Spider-Man in Columbia Pictures' SPIDER-MAN: ™ FAR FROM HOME

Seeing ‘Spider-Man: Far From Home’ While Far From Home

As Mr. Vincent Vega once explained in Pulp Fiction, “You know what the funniest thing about Europe is? It’s the little differences.” By way of example, he cites the fact that you can buy beer at the movie theaters in Amsterdam (and not just a paper cup, he’s talking about a GLASS of beer). 

In the 25 years since that movie’s release, many US theaters have caught up with Amsterdam and offer not only beer, but cocktails, and, in some cases, proper meals. Still, Vega’s point stands: it’s just a little different seeing a movie in a foreign cinema. 

These words seem pertinent because, on the day of its release, I saw Spider-Man: Far From Home in London. Not just London, but LONDON London, at a theater in Piccadilly Circus, which is more or less the British equivalent of Times Square. To be fair, Times Square isn’t really indicative of New York (and New York isn’t really indicative of America), and the same is true for Piccadilly Circus and London.  

Still, this was an opportunity for a die-hard MCU nerd to see the 23rd entry into the canon in the foreign city where the film is partially set. It’s a bit like seeing Spider-Man: Homecoming in Queens.

You may have noticed that, like some pretentious film snob, I’ve repeatedly referred to the movie theater as the cinema. That’s what they’re called in the UK. And you don’t “buy” tickets to the cinema, you “book” them. What’s more, if you book tickets for an 11am showing, it turns out the film doesn’t actually begin at 11am. That’s true in America, as well, where we typically sit through 15 to 20 minutes of previews before the movie starts. In Europe, however, audiences literally just sit there, in silence, with no ads or movie trivia or soft rock or anything. It’s just the loose group of patrons basking in silence (on crushed velvet seats), staring at an empty screen for 26 minutes before the previews start.

Perhaps owing to the city where we all find ourselves, the patrons of a London theater are a diverse bunch. A pair of Asian girls speak their native tongue. A couple of Germans do the same. Two teenage Londoners who had to show their IDs to the ticket-taker to prove they were young enough to merit a student discount (a significant difference from America, where kids get ID’d to get into rated R movies).

A quick note on those ratings: in England, movies are classified by the BBFC, the British version of the MPAA. The nuanced scale used by the BBFC begins with U, which means “Universal.” It’s the equivalent to a G-rated movie. The PG rating is self-explanatory. Theatrical releases then make the distinction between 12A films (which require adult accompaniment at theaters for those under 12), age 15 films, age 18 films, and the rarely used R18 (which means porn, and is probably as common as NC-17 in the States).

To this Yankee (who is no fan of the MPAA), it appears to be a better system, albeit slightly confusing for newcomers. For instance, the new Luc Besson movie Anna is rated R in the states, and it looks like a rated-R movie. But here, it’s rated 15. Meanwhile, the new horror movie Midsommar carries an 18 rating. The distinction between violent action films and violent horror films seems an important one, at least to your squeamish author, who has never been much of a fan of the latter.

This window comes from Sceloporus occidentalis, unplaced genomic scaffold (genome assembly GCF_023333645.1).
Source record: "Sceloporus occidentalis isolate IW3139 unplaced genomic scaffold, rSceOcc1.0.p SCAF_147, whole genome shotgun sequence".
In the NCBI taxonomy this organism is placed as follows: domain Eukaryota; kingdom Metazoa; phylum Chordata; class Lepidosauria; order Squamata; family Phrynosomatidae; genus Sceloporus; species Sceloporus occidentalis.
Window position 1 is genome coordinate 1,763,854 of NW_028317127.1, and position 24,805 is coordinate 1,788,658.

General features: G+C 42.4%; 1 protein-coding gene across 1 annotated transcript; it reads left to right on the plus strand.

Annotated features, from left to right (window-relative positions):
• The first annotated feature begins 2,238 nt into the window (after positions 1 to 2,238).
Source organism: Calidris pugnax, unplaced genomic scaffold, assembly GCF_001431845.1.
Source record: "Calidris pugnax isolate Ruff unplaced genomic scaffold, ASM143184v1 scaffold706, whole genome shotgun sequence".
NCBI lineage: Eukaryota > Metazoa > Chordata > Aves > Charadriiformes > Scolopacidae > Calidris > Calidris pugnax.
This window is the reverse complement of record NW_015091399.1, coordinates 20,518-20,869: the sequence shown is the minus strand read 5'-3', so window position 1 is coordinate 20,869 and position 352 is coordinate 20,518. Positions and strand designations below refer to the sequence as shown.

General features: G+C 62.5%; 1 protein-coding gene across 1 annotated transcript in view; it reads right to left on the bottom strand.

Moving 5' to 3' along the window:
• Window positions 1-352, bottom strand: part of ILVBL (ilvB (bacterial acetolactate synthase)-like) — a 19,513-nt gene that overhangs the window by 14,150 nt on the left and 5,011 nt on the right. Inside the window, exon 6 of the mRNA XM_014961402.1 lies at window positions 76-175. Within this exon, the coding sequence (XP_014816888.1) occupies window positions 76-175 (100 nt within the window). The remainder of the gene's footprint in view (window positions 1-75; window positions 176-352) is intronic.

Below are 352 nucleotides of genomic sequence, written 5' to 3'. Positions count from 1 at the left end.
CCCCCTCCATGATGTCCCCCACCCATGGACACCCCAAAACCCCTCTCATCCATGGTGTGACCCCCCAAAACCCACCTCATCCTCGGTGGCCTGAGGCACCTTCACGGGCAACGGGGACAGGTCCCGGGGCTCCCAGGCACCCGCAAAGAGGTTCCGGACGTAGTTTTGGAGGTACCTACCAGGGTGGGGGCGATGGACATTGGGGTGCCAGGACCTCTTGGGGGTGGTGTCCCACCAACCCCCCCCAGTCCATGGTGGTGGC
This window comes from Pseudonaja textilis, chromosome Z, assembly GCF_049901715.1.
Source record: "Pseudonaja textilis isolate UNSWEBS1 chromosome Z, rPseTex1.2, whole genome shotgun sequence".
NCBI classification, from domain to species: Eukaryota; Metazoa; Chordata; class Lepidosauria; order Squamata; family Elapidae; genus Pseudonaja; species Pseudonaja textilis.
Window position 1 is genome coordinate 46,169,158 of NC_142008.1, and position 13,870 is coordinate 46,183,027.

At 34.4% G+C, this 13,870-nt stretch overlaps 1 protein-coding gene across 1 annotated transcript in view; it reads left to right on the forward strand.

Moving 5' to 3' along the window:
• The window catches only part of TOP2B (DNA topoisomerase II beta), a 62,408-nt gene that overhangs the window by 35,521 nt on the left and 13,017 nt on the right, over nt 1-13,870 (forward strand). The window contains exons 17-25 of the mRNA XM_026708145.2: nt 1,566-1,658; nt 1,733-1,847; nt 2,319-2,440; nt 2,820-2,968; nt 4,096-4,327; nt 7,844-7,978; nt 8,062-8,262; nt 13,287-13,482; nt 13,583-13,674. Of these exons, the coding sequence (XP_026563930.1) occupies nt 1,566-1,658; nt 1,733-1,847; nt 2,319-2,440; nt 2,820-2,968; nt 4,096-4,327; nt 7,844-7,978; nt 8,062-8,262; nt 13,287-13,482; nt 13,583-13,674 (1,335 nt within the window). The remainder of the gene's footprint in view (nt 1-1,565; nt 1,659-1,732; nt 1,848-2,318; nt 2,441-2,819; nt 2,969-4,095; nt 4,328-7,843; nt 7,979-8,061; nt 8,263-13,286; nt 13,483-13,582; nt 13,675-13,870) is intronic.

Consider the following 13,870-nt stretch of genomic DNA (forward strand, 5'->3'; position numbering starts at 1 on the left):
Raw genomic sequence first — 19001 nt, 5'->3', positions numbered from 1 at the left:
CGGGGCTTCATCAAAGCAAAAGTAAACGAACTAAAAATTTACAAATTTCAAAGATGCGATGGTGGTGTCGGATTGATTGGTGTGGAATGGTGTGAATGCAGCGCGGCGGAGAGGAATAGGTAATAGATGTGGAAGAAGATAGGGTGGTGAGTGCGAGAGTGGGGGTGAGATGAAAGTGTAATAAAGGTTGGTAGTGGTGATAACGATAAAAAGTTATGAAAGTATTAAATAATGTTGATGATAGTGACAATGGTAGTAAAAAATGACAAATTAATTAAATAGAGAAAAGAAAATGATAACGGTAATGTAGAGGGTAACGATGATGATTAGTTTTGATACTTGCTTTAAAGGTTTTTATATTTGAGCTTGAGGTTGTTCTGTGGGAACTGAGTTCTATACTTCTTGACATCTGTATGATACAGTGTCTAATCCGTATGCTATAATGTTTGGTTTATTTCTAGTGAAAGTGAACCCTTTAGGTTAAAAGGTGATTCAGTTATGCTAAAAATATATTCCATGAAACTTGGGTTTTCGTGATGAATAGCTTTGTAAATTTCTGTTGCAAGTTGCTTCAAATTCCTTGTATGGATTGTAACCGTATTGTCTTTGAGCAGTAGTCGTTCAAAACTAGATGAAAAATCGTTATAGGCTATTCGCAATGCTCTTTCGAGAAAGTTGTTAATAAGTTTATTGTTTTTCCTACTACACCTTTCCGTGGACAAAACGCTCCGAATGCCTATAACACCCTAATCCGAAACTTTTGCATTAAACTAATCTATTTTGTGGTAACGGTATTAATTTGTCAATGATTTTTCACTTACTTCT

With that in mind, you can probably guess the rating of Far From Home: 12A. This, too, seems smart. While Marvel movies are never especially violent or salty in their language, I wouldn’t want my (theoretical) kids under the age of 10 to see one on their own.

The concession stand offers relatively similar fare to what a movie fan would find in America (though, at comparatively steep prices). The major distinction is the difference in a large soda. A large in Picadilly’s concession stands comes in at 32oz, a paltry amount of soda compared the buckets served stateside. Fitting with the leisurely nature of recreation in Europe, the hallway between theaters is stocked with seats and tables, where patrons can enjoy those glasses of beer before the movie.

As for Spider-Man: Far from Home, the film (much like Avengers: Endgame and even Captain Marvel) is yet another strong entry in the Marvel Universe. Fans of Homecoming certainly won’t be disappointed.  

It’s not much of a spoiler to say that the climactic fight scene atop London’s Tower Bridge (often mistaken for London Bridge, which is a joke the movie doesn’t pass up) is something to see in a proper cinema. In terms of the audience’s reaction, I expected the crowd to respond a bit more vocally, given A) a lot of the Marvel movies (and characters) are quintessentially American rather than British and B) we were less than 3 miles from that very spot. But to be fair, it was an 11:26am screening that was maybe half full; at packed London cinemas on Friday night, there’s one shot in particular that I’m sure will elicit a more than a few cheers, even among the famously reserved Brits.

So while Far From Home may not be the best Spider-Man movie, the experience of seeing the action go down at locations I visited during my own month-long trip to Europe certainly made it a very memorable experience

error